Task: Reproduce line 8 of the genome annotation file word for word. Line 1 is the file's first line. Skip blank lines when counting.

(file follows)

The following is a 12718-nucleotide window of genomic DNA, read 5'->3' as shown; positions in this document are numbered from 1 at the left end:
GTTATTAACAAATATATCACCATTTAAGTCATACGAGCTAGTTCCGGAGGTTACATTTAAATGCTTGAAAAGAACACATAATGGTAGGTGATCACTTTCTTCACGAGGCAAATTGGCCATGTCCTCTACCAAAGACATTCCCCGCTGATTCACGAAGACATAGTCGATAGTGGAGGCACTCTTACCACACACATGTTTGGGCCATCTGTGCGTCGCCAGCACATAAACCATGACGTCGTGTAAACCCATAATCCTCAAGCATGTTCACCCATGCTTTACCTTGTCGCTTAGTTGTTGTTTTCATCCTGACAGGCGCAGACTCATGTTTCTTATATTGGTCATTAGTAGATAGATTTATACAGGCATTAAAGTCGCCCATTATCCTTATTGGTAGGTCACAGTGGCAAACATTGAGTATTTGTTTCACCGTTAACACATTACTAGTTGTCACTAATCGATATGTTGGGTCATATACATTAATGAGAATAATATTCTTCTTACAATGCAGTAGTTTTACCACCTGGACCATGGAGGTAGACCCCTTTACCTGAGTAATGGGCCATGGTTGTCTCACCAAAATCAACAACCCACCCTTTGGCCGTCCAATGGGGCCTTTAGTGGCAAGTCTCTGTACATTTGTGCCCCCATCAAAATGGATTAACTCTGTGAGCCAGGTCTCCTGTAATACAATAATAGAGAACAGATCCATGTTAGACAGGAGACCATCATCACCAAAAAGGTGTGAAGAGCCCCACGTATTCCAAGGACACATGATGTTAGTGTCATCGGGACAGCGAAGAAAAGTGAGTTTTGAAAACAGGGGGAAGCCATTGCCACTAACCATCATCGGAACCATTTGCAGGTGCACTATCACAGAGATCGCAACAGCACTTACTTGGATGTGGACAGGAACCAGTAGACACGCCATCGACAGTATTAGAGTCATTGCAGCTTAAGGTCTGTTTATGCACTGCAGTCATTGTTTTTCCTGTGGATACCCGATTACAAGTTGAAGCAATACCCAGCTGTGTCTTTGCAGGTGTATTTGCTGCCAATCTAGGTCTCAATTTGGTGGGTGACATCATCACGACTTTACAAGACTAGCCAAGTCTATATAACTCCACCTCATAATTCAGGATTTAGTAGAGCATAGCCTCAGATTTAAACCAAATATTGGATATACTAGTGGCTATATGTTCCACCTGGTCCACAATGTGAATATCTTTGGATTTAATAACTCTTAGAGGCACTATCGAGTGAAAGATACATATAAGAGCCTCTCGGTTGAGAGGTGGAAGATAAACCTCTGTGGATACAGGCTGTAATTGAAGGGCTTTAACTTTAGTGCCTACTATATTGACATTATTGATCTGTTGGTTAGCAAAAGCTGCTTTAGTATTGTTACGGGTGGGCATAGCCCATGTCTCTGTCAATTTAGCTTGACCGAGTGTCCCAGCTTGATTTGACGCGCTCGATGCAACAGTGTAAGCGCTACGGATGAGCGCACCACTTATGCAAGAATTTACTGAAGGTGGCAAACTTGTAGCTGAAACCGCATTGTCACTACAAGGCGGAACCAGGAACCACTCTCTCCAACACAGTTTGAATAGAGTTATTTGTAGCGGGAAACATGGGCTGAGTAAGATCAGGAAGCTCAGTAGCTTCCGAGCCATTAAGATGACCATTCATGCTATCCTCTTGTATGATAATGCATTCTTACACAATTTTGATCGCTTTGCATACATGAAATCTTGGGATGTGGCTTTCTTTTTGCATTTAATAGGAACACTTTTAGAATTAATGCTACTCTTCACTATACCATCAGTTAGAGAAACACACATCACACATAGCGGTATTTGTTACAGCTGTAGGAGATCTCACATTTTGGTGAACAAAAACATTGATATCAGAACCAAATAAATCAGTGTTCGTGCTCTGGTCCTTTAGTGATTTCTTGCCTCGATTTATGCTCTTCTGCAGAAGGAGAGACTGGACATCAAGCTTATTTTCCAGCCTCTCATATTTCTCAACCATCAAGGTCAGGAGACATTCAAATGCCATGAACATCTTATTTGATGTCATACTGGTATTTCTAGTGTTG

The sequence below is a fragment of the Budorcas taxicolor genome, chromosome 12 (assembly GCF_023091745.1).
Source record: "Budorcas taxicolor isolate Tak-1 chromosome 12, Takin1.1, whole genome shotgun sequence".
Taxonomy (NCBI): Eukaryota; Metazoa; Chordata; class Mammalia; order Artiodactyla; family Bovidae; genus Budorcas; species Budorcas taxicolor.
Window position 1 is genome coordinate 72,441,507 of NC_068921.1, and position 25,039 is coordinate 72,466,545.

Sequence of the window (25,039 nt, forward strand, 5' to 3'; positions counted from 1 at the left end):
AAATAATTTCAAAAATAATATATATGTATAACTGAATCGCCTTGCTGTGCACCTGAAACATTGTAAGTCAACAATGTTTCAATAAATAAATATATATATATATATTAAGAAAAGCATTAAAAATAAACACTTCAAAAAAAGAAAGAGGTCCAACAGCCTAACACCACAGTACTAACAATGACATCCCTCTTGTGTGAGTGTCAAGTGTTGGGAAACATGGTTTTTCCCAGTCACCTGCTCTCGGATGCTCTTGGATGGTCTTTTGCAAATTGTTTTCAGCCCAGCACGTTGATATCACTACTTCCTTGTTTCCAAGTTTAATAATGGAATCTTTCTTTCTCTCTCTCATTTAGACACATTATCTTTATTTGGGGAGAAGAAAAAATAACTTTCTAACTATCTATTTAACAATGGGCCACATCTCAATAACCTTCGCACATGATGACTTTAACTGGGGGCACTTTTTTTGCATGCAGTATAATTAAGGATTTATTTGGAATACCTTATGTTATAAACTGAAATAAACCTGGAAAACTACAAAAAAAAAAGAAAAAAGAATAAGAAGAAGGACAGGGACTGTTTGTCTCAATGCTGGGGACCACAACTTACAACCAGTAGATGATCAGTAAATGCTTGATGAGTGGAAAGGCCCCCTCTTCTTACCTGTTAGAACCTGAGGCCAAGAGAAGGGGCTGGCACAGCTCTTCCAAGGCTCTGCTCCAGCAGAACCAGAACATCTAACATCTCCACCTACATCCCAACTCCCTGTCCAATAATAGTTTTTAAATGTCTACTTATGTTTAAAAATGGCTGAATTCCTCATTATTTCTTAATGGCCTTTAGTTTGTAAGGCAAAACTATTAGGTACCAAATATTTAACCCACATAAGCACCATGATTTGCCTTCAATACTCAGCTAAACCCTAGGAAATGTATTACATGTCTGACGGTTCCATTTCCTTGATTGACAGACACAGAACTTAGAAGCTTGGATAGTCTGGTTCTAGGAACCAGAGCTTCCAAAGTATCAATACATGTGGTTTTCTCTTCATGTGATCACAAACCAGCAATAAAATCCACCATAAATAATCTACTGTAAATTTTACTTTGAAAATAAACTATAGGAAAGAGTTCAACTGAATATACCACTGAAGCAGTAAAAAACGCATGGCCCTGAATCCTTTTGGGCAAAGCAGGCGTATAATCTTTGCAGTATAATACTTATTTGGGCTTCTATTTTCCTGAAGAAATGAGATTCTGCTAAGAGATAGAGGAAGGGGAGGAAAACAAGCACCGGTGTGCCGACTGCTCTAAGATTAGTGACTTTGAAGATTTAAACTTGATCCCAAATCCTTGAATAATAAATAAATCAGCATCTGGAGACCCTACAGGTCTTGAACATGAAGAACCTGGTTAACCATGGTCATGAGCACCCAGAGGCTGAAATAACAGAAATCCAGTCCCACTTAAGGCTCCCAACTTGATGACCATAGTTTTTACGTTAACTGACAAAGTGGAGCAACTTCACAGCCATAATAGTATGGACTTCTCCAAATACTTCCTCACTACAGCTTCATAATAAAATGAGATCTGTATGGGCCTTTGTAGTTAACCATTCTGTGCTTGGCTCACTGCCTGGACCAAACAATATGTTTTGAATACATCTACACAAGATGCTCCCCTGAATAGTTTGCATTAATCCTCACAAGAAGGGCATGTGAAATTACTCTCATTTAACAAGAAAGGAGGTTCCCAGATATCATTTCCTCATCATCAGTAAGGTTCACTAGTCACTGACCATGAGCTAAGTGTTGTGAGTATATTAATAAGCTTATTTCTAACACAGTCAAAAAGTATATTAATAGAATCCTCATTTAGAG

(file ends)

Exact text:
AAATAATTTCAAAAATAATATATATGTATAACTGAATCGCCTTGCTGTGCACCTGAAACATTGTAAGTCAACAATGTTTCAATAAATAAATATATATATATATATTAAGAAAAGCATTAAAAATAAACACTTCAAAAAAAGAAAGAGGTCCAACAGCCTAACACCACAGTACTAACAATGACATCCCTCTTGTGTGAGTGTCAAGTGTTGGGAAACATGGTTTTTCCCAGTCACCTGCTCTCGGATGCTCTTGGATGGTCTTTTGCAAATTGTTTTCAGCCCAGCACGTTGATATCACTACTTCCTTGTTTCCAAGTTTAATAATGGAATCTTTCTTTCTCTCTCTCATTTAGACACATTATCTTTATTTGGGGAGAAGAAAAAATAACTTTCTAACTATCTATTTAACAATGGGCCACATCTCAATAACCTTCGCACATGATGACTTTAACTGGGGGCACTTTTTTTGCATGCAGTATAATTAAGGATTTATTTGGAATACCTTATGTTATAAACTGAAATAAACCTGGAAAACTACAAAAAAAAAAGAAAAAAGAATAAGAAGAAGGACAGGGACTGTTTGTCTCAATGCTGGGGACCACAACTTACAACCAGTAGATGATCAGTAAATGCTTGATGAGTGGAAAGGCCCCCTCTTCTTACCTGTTAGAACCTGAGGCCAAGAGAAGGGGCTGGCACAGCTCTTCCAAGGCTCTGCTCCAGCAGAACCAGAACATCTAACATCTCCACCTACATCCCAACTCCCTGTCCAATAATAGTTTTTAAATGTCTACTTATGTTTAAAAATGGCTGAATTCCTCATTATTTCTTAATGGCCTTTAGTTTGTAAGGCAAAACTATTAGGTACCAAATATTTAACCCACATAAGCACCATGATTTGCCTTCAATACTCAGCTAAACCCTAGGAAATGTATTACATGTCTGACGGTTCCATTTCCTTGATTGACAGACACAGAACTTAGAAGCTTGGATAGTCTGGTTCTAGGAACCAGAGCTTCCAAAGTATCAATACATGTGGTTTTCTCTTCATGTGATCACAAACCAGCAATAAAATCCACCATAAATAATCTACTGTAAATTTTACTTTGAAAATAAACTATAGGAAAGAGTTCAACTGAATATACCACTGAAGCAGTAAAAAACGCATGGCCCTGAATCCTTTTGGGCAAAGCAGGCGTATAATCTTTGCAGTATAATACTTATTTGGGCTTCTATTTTCCTGAAGAAATGAGATTCTGCTAAGAGATAGAGGAAGGGGAGGAAAACAAGCACCGGTGTGCCGACTGCTCTAAGATTAGTGACTTTGAAGATTTAAACTTGATCCCAAATCCTTGAATAATAAATAAATCAGCATCTGGAGACCCTACAGGTCTTGAACATGAAGAACCTGGTTAACCATGGTCATGAGCACCCAGAGGCTGAAATAACAGAAATCCAGTCCCACTTAAGGCTCCCAACTTGATGACCATAGTTTTTACGTTAACTGACAAAGTGGAGCAACTTCACAGCCATAATAGTATGGACTTCTCCAAATACTTCCTCACTACAGCTTCATAATAAAATGAGATCTGTATGGGCCTTTGTAGTTAACCATTCTGTGCTTGGCTCACTGCCTGGACCAAACAATATGTTTTGAATACATCTACACAAGATGCTCCCCTGAATAGTTTGCATTAATCCTCACAAGAAGGGCATGTGAAATTACTCTCATTTAACAAGAAAGGAGGTTCCCAGATATCATTTCCTCATCATCAGTAAGGTTCACTAGTCACTGACCATGAGCTAAGTGTTGTGAGTATATTAATAAGCTTATTTCTAACACAGTCAAAAAGTATATTAATAGAATCCTCATTTAGAG